The Onion’s Great Escape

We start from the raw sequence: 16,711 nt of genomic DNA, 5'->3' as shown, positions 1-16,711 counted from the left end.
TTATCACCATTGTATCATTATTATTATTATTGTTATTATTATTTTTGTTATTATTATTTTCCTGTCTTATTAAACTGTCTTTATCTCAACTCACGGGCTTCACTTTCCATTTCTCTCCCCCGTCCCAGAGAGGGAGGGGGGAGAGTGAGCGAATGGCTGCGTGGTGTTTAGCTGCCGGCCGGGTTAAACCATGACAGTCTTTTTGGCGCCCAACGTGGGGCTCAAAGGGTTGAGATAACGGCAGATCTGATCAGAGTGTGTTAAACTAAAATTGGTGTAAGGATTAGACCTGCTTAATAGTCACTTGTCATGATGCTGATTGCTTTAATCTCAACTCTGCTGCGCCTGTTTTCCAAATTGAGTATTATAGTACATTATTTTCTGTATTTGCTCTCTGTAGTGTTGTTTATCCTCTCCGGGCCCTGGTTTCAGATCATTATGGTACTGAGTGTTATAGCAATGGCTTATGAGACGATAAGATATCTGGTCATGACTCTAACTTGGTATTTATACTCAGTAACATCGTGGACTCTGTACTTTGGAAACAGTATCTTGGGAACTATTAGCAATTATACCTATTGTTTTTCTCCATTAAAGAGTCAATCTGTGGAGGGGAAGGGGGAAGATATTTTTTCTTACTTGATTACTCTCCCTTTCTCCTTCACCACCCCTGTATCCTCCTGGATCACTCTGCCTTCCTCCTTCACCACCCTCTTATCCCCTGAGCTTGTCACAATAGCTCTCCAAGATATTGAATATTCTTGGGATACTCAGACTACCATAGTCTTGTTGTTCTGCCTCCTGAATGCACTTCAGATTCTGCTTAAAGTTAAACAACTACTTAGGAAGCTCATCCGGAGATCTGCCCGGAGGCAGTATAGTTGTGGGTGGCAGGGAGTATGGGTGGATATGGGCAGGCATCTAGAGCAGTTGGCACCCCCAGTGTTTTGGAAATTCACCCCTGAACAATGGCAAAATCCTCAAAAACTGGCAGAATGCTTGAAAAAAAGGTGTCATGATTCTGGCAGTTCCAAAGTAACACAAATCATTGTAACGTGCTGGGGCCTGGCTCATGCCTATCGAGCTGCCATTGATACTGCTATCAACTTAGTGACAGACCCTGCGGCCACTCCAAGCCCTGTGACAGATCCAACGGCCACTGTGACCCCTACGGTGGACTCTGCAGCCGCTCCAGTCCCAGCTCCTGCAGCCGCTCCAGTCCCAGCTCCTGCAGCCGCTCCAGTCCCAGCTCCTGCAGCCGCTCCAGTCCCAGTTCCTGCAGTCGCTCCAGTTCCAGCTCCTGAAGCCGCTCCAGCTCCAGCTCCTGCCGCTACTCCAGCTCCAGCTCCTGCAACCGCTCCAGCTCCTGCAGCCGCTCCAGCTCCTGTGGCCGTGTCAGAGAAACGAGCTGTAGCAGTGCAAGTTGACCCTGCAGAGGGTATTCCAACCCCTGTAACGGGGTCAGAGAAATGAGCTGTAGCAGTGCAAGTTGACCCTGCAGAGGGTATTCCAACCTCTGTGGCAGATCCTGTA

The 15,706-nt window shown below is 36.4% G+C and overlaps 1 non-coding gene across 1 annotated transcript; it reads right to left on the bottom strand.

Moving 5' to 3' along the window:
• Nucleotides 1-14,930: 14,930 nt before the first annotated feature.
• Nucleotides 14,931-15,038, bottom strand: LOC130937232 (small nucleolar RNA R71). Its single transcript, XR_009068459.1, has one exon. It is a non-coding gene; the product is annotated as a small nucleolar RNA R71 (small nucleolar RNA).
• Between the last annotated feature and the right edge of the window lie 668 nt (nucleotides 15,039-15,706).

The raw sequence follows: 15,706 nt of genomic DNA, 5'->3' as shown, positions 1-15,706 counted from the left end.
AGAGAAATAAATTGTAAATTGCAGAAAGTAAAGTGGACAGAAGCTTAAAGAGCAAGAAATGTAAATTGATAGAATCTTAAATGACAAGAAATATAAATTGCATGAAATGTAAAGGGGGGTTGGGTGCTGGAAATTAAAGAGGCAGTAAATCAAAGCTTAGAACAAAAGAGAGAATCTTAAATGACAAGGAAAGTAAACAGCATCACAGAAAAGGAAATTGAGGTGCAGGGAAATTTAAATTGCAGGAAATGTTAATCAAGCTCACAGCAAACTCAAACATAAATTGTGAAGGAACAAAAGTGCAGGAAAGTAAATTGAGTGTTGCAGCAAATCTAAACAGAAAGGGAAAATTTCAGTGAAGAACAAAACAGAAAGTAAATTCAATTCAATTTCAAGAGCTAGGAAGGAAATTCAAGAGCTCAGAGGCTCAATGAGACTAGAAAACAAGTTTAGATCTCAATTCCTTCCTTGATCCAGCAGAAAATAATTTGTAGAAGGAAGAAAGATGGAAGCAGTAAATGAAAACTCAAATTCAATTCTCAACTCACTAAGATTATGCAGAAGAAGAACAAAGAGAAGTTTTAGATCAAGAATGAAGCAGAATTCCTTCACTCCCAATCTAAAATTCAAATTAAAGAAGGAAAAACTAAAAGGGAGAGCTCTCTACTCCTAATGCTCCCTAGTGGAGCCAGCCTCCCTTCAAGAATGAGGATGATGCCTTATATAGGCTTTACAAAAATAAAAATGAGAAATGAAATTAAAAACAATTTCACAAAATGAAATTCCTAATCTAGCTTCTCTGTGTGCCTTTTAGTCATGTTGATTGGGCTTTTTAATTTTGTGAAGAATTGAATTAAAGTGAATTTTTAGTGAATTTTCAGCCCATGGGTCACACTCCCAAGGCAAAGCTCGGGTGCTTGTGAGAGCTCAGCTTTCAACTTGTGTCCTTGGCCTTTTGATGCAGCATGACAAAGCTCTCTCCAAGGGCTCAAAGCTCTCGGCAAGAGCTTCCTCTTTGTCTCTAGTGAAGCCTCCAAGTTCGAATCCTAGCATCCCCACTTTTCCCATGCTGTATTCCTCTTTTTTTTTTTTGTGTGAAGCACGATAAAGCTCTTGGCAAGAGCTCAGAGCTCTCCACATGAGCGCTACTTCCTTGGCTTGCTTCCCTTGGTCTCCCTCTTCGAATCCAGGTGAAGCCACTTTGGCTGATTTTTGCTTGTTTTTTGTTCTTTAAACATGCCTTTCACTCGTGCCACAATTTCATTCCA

is as distinctive as any other Fanelli work. Her use of papers, collage, typography and all those eyes scream Sara Fanelli, thought that does not diminish the playfulness, or the skill at work here. Between the covers of this striking mustard yellow book, with its distinctive hand lettering, we follow a young onion as it begs us to free it, to help it escape its inevitable fate: the big fry. Along the way it poses questions sure to make readers, young and old, think. With a sing-song rhyming text the onion’s philosophical ponderings read almost like riddles, ’If you think of an elephant how big is your thought?’ But it is posing big questions about who we are and what makes up who we are: ‘Can you be happy without knowing it? Would you be different if you had a different name?’ The book explores the nature of dreams, fears, memories and time; Fanelli wants us to examine what defines us and in turn has provided plenty of space to answer questions, write and draw pictures. Her bold colour palette and use of old paper surfaces means that we are never faced with the prospect of writing on a pristine white page. This is a book that is interactive and encouragingly so. Her illustrations themselves interact playfully with the magnificent onion, transforming it from a tentacled sea creature to a beautiful butterfly.